For Africa Writes’ finale, an unapologetically feminist line-up…
Posted on 20th October, 2021 in News
When Africa Writes comes to an eventful close this weekend, after a rich roster of previous events, it will unapologetically be with black women in mind, front and centre. The work of feminism, of women taking up space, in the centre of their own stories, of resisting the patriarchy, seems to be tireless, endless work. The festival is adding itself to the cause, lending its platform to drive sound debates and conversations with and around African women.
There is much to say. It has been quite the year for women of African descent.
But to be honest, when is it ever not?
In Nigeria, women were centre stage in leading #EndSARS, a generational movement and national demonstration against police brutality and calls for government accountability. Across the continent and globally, cis and trans African women started admittedly fraught, complex conversations around gender identity and transness, while it remains unfashionable to do so. In Namibia, young women through social media mobilised against sexual violence, calling for legislators to act. Phyllis Omido, of Mombasa, Kenya, fighting against water contamination in her community and after a decade of campaigning – secured a $12 million settlement for lead poisoning victims in her community. Ngozi Okonjo-Iweala made history as became the first woman and African to lead the World Trade Organisation, sparking a viral trend of women dressed in her now-signature head-to-toe Ankara garb. Fresh after her announcement, a Swiss newspaper ran a widely condemned and deemed sexist headline that read, “this grandmother will be the new chief of the WTO”. Even though the eminently qualified Okonjo-Iweala, like many other women had risen high to such an accomplishment, gender discrimination was not far behind.
The work to “defy, disrupt and destroy the patriarchy,” according to African Writes headliner Mona Eltahway, remains urgent.
This weekend, at the British Library, on 23rd and 24th October, Africa Writes wants us to talk about it:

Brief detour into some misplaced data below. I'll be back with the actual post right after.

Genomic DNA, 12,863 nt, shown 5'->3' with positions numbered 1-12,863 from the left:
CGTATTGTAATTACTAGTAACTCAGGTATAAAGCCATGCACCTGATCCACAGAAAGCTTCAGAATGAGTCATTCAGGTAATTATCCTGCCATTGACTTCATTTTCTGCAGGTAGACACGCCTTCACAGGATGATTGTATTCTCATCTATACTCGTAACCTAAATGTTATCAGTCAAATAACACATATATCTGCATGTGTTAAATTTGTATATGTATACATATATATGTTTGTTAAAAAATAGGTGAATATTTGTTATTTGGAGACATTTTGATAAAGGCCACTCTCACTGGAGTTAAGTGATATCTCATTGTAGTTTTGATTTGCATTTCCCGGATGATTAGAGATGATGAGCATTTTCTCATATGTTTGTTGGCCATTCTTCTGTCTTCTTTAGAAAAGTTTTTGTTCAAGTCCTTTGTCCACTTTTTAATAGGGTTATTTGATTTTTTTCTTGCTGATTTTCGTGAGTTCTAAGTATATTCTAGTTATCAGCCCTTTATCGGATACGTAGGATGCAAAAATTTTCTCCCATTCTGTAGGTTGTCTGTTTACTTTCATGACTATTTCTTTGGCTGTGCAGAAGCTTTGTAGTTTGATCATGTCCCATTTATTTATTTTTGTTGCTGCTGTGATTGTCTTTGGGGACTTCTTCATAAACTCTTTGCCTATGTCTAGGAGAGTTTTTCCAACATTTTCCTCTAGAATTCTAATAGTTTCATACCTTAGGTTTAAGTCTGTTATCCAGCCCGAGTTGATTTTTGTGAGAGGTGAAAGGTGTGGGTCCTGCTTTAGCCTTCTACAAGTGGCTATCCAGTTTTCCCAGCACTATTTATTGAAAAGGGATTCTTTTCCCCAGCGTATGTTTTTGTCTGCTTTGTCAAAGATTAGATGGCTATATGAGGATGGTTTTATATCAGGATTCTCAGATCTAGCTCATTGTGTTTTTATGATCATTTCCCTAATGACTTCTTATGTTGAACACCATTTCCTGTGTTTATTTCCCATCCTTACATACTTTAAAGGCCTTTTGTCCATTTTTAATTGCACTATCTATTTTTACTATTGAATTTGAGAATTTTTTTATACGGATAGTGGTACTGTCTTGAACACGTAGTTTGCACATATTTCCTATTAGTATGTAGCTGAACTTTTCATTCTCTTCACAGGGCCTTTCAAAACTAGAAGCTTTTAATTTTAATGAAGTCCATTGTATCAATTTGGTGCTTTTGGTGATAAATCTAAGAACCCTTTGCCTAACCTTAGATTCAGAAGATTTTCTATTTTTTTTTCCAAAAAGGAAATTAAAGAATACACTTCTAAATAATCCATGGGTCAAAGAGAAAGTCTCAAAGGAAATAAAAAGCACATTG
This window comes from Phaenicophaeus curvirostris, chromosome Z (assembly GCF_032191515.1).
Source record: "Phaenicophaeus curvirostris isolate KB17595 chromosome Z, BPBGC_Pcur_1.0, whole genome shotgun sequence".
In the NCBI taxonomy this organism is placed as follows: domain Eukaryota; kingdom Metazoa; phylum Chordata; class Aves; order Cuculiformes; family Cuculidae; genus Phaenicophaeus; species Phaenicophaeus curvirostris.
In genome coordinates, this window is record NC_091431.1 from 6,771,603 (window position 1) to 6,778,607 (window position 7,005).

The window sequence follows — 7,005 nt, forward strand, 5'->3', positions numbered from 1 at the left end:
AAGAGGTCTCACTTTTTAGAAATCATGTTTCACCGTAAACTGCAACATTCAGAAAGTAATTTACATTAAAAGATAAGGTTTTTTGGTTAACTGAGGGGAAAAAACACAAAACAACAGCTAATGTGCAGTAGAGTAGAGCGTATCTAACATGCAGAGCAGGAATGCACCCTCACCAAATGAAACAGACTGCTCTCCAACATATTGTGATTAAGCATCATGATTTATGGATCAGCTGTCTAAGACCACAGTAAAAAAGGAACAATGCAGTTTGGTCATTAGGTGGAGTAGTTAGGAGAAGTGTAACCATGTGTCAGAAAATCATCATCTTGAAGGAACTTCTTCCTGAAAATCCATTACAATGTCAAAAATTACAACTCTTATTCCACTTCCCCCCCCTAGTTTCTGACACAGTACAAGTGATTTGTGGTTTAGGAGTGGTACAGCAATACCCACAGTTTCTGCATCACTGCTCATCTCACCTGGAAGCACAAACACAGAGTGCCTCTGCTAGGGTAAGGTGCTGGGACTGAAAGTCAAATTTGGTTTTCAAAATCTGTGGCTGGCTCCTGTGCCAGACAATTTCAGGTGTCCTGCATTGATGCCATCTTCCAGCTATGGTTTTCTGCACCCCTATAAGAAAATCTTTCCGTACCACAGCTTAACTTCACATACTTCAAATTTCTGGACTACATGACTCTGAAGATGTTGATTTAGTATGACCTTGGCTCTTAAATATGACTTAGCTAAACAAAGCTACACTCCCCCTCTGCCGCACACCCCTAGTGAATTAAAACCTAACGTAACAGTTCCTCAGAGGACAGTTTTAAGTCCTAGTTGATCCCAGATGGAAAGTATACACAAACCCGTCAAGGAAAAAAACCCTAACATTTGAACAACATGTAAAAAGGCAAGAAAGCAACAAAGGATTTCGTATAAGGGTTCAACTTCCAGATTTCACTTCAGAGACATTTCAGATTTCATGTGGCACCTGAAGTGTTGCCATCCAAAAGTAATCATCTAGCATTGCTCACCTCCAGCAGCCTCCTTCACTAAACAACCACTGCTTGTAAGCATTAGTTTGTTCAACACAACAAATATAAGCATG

Sex Lives of African Women
Saturday 23 October, 14:30 – 16:00 BST, With Nana Darkoa Sekyiamah and others.
In this session, there are no taboos. Framed around the groundbreaking book by author, feminist activist and award-winning blogger, Nana Darkoa Sekyiamah, this session looks to dive into sexuality, relationships, freedom and self-discovery. Like with the book, guests will be taken on an intersectional journey through polygamy, queer communities, polyamory, religion and beyond. Each one is a unique exploration of African women’s experience of sex and love in all its manifestations. Singles, swingers, second wives – each tale sweeps through different universes of what could be, and what is, even if not openly. With humour and panache, The Sex Lives of African Women – and the conversation the festival hopes to have – might make your jaw drop more than once.
Sunday 24 October, 14:30 – 16:00 BST, With Natalia Molebatsi and others.
Based on the “anthology of womanist poems”, of the same name, edited by Natalia Molebatsi, this panel will explore how the anthology honours “ancestor women” like Rosa Parks and Sarah Baartman, and also questions and disrupts the patriarchy. Featuring the work of over 40 women in African and the African diaspora, the poems speak to “birth and death, fertility and infertility, rape and genital mutilation, war, exile and forced migration, but also revel in joy, desire, and the expression of sexuality and the erotic.”
Dismantling the Patriarchy: Mona Eltahawy in conversation
Sunday 24 October, 17:00 – 18.30
“What would the world look like if girls were taught they were volcanoes, whose eruptions were a thing of beauty, a power to behold?”
Award-winning American-Egyptian journalist, activist and author Mona Eltahawy concludes Africa Writes festival with this special headline event to discuss her latest book The Seven Necessary Sins for Women and Girls with Dr Leyla Hussein, ushering an urgent rallying call to destroy the oppressive systems and attitudes enabled by patriarchy today.
Africa Writes is brought to you by The Royal African Society. Book tickets to these events here.
Ayodeji Rotinwa is the deputy editor of African Arguments.